Joe Weixlmann

Download PDF PDF Page Citation Cite Share Link Share

Last Updated on June 7, 2022, by eNotes Editorial. Word Count: 245

Ronald Fair's Rufus develops … [subtly but with impact] from the Book of the Dead. The musical Osiris, deification of life-in-death, lives in the volume's title character….

At first, Rufus's doesn't appear to be a dancin' story. His fatherless birth occurs in a Chicago hospital, in which his mother's chosen...

(The entire section contains 245 words.)

See This Study Guide Now

Start your 48-hour free trial to unlock this study guide. You'll also get access to more than 30,000 additional guides and more than 350,000 Homework Help questions answered by our experts.

Get 48 Hours Free Access

Ronald Fair's Rufus develops … [subtly but with impact] from the Book of the Dead. The musical Osiris, deification of life-in-death, lives in the volume's title character….

At first, Rufus's doesn't appear to be a dancin' story. His fatherless birth occurs in a Chicago hospital, in which his mother's chosen name for her child, Reginald, is taken from him by a "colorless nurse" ("who ever heard a nigger / named Reginald?"). At this, his "first injustice," he screams. But he later concedes that the name change "didn't matter," for "he was / out of time / with any name other than / nigger."… Neither wealth, nor his deadening environment, nor lynchings, nor police assassinations deter Rufus from being himself. Despite all of society's attempts to make him to "factory … stamped … specifications," he remains resolutely individual….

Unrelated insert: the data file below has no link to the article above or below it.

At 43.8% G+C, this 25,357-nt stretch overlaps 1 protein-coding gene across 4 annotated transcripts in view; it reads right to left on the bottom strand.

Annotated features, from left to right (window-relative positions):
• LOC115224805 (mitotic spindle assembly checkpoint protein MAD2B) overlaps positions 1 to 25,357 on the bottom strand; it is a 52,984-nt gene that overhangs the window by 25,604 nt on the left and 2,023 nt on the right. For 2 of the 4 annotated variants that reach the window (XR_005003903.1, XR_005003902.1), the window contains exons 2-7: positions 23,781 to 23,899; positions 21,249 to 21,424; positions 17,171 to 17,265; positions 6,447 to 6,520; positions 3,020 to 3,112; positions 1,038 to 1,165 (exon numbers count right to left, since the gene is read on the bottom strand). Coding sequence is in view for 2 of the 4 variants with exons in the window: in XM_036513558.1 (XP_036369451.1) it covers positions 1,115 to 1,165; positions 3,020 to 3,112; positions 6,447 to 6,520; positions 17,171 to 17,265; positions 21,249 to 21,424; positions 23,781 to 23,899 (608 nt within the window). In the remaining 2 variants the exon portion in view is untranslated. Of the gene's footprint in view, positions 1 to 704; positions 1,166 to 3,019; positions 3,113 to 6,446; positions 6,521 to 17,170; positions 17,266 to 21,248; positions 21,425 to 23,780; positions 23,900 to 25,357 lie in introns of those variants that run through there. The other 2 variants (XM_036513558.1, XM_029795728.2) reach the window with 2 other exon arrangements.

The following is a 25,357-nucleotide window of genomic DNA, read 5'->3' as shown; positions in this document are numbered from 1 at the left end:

Eventually, the systematized world takes its revenge. Rufus is executed by the police, and his death ruled a "justifiable homicide"….

[Rufus has considerable poetic worth and] at least one of the poems, "Bleached Soul," should become a standard anthology piece; its masterful fusion of irony, folk dialect, soul lyrics, and jazz rhythms mark it as a very special work indeed. Fair is now finishing a 200-page epic poem entitled The Afro-Americans…. Watch out! The man we knew as a novelist—Many Thousand Gone (1965), Hog Butcher (1966) … is fast becoming a major Afro-American poet. (p. 4)

Joe Weixlmann, "Undertaking Some New Black Poetry: 'Rufus'," in The American Book Review (© 1979 by The American Book Review), Vol. 2, No. 1, Summer, 1979, p. 4.

Illustration of PDF document

Download Ronald L. Fair Study Guide

Subscribe Now
Previous

Phyllis R. Klotman